As Themistokles was saying this, Adeimantos the Corinthian again attacked him, ordering him to be silent since he had no fatherland, and forbidding Eurybiades to allow any man who had no city to propose a motion for a vote. He told Themistokles that when he could demonstrate that he had a city, then he could contribute his opinions. This reproach against Themistokles referred to the enemies’ capture and current occupation of Athens. This time Themistokles replied at length, and with venom directed against Adeimantos and the Corinthians; he declared that in fact the Athenians’ city and land were greater than theirs, as long as they had 200 ships of their own, fully manned, for none of the Hellenes could repulse them if they were to launch an assault.
- paragraph 61. All quotes and spellings are from The Landmark Herodotus with translation by Andrea L. Purvis.
“O Salamis, how hateful is thy name!
And groans burst from me when I think of Athens.”
“The walls of Athens are impregnable,
Their firmest bulwarks her heroic sons.”
- from The Persians by Aeschylus, translation by Robert Potter
I wanted to cover topics surrounding the battle of Salamis (for which I’m limiting to paragraphs 55 through 112 in Book Eight). This site provides a good summary of the battle itself.
Despite his heroics, Themistokles manages to be displayed in a mixed light again. When chiding the other allies to fight instead of flee, he says the Athenians will move to Italy if the Persian fleet is not engaged at Salamis. While this may have been one of his many bluffs or ruses, he comes across like a petulant child threatening to take his ball and go home if the game is not played his way. It’s easy to overlook this threat since it occurs during a bracing and rousing speech, yet it is this threat that motivates Eurybiades (the Spartan commander of the entire fleet) to action. Themistokles' speech to Adeimantos in the quote at the top of this post provides a new concept, or possibly echoing Aeschylus’ thought—Athens exists in the hearts of its citizens, not in the physical buildings that had just been destroyed.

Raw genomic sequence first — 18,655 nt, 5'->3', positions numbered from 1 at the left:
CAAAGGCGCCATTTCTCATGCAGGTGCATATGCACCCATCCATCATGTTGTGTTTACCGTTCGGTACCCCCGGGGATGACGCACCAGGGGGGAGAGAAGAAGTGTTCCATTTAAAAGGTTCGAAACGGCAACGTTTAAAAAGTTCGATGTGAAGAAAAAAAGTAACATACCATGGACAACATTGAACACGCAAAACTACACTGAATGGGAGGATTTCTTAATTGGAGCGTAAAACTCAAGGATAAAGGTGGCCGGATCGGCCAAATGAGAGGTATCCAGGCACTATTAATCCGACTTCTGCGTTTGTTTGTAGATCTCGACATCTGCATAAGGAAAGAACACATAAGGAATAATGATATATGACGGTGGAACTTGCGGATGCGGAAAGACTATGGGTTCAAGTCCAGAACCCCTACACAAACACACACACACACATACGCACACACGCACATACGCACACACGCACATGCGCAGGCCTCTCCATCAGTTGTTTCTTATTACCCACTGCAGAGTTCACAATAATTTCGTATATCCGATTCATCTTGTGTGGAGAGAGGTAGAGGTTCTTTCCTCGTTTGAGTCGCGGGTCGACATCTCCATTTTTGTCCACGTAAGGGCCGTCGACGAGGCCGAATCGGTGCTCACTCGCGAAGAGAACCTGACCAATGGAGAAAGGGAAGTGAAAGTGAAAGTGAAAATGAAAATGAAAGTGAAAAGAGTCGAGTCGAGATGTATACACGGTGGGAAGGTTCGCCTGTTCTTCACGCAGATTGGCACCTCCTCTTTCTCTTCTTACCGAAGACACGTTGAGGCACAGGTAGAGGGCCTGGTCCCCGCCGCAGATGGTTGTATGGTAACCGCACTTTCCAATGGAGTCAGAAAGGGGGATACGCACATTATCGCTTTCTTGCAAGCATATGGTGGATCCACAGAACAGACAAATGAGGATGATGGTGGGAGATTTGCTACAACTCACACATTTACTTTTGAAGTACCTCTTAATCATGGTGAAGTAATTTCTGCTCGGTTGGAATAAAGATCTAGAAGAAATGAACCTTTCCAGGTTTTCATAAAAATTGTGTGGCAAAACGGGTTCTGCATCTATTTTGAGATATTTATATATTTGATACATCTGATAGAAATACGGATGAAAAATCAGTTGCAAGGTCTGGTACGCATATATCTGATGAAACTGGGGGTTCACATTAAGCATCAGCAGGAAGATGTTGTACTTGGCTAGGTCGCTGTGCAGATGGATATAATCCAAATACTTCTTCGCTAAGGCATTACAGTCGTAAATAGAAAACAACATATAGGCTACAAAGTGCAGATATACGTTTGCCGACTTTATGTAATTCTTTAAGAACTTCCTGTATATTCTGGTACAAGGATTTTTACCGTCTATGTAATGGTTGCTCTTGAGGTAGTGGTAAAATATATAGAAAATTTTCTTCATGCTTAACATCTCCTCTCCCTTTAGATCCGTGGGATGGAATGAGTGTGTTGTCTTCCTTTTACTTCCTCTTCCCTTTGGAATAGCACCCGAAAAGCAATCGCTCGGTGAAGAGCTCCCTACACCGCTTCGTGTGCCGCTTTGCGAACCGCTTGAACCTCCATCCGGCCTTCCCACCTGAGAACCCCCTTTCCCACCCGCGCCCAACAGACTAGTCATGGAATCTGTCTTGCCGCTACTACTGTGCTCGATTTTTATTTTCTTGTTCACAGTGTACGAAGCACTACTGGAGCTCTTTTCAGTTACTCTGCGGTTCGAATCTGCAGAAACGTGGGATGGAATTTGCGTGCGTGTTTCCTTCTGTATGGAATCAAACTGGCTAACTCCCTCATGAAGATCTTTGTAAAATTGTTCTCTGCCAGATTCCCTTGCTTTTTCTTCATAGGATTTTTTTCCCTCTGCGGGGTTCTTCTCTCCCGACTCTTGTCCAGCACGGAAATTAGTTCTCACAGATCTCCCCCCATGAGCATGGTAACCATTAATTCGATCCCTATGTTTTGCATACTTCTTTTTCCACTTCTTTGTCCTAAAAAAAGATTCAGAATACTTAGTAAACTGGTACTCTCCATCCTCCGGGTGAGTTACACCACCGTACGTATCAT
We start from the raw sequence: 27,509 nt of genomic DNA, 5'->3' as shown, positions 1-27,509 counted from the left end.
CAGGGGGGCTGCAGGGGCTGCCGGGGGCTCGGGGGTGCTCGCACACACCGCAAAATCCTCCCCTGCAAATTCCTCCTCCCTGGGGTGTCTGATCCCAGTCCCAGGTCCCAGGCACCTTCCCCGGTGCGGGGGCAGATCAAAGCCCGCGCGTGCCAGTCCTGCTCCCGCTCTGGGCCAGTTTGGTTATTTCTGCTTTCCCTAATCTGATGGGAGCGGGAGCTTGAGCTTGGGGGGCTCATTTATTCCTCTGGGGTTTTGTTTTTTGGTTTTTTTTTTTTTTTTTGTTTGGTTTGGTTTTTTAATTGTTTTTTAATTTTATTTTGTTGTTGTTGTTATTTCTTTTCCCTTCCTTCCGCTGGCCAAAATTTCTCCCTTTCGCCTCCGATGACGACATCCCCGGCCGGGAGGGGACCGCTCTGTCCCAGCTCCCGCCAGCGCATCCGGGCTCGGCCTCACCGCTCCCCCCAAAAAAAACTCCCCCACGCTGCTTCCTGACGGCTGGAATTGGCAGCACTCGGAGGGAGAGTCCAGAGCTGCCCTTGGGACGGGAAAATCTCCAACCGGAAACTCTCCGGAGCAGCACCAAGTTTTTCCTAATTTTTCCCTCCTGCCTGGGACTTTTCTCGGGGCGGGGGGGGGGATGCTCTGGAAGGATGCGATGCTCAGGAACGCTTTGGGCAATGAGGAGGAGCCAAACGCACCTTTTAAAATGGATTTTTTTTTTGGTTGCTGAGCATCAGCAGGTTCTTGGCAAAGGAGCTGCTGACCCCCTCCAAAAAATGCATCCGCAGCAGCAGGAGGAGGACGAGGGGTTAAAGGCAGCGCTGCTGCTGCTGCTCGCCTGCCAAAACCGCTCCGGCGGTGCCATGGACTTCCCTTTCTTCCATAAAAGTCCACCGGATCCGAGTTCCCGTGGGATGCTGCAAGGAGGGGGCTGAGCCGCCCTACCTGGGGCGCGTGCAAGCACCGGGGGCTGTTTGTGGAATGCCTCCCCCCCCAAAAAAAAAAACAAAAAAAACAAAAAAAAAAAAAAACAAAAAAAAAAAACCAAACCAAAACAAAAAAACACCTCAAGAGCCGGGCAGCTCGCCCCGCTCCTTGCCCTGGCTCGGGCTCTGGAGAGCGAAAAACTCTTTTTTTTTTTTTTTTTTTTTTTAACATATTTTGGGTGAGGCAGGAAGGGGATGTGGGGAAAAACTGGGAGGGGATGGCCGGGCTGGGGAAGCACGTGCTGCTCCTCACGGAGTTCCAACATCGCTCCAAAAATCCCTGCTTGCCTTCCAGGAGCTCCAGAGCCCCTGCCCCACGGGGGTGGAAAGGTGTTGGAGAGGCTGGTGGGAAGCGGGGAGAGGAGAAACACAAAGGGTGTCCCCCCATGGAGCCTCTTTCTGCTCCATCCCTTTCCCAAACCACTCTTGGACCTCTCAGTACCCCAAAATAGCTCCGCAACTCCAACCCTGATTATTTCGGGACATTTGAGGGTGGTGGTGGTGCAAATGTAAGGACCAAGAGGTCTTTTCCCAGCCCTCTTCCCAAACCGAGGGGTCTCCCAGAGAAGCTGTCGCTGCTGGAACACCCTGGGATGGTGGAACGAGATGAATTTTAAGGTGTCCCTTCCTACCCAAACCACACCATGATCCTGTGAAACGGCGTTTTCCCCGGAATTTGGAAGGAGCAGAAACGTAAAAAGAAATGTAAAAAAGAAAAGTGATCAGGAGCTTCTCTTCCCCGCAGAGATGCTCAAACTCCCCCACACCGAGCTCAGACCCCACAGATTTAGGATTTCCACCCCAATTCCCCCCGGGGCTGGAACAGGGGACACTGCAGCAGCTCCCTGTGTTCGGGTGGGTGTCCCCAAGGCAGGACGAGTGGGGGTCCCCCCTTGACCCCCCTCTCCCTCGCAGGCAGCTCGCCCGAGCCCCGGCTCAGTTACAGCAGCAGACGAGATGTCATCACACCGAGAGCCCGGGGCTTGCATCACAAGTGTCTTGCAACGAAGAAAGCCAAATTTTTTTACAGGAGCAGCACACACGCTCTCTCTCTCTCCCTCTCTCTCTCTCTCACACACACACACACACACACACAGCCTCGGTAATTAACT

Though it's a mixed light shown on Themistokles, he appears brighter than his counterpart for the Persians, Xerxes. While I’m not sure I buy Herodotus’ rationale for the Persian king’s flight (general fear amplified by concern that the Greeks would destroy the Hellespont bridge, thus stranding his army), the appearance of Xerxes leaving Greece after the loss at Salamis seems demeaning for someone ruling much of the world. In addition, Herodotus seems to relish having Xerxes follow a woman’s advice to flee Greece, even if that woman was Artemisia (who I’ll talk about later in this post).
Through Themistokles, Herodotus echoes several of his themes in The Histories: “For it is not we who have achieved all this, but the gods and heroes; they were jealous that one man should become king of both Asia and Europe, particularly an ungodly man who is doomed by his own folly.” (from paragraph 109) This comes from the speech that Themistokles delivers to the Athenians in order to persuade them to return to Athens and allow the Persians safe conduct back to the Hellespont. While this is consistent with the wishes of the other Greek commanders, Herodotus paints this as a ploy on Themistokles’ part in order to curry favor with the Persians in case he needs their help at some later date. This charge seems to ‘backdate’ Themistokles’ defection to the Persians. Also unclear are the charges of Themistokles’ greed in extorting money, both for public and private gain, from nearby islands after the battle of Salamis. These accusations echo the bribery charges before the battle of Artemesion.
Unity among the Greek cities also appears in a mixed light. On one level, the cooperation Herodotus seems to pine for did happen. Athens put aside its pride and let Sparta lead the army and the fleet, even though Themistokles practically usurped the fleet commander’s role. Aegina set aside its long-standing feud with Athens and proved to be one of the stars during the battle at Salamis. Themistokles works with his political enemy Aristeides in the prelude to the battle. Several cities that had originally offered earth and water to Persian envoys as a mark of subservience later recanted once the Hellenic league formed, showing that they had capitulated more out of concern for survival than any belief that life would be better under the Persians.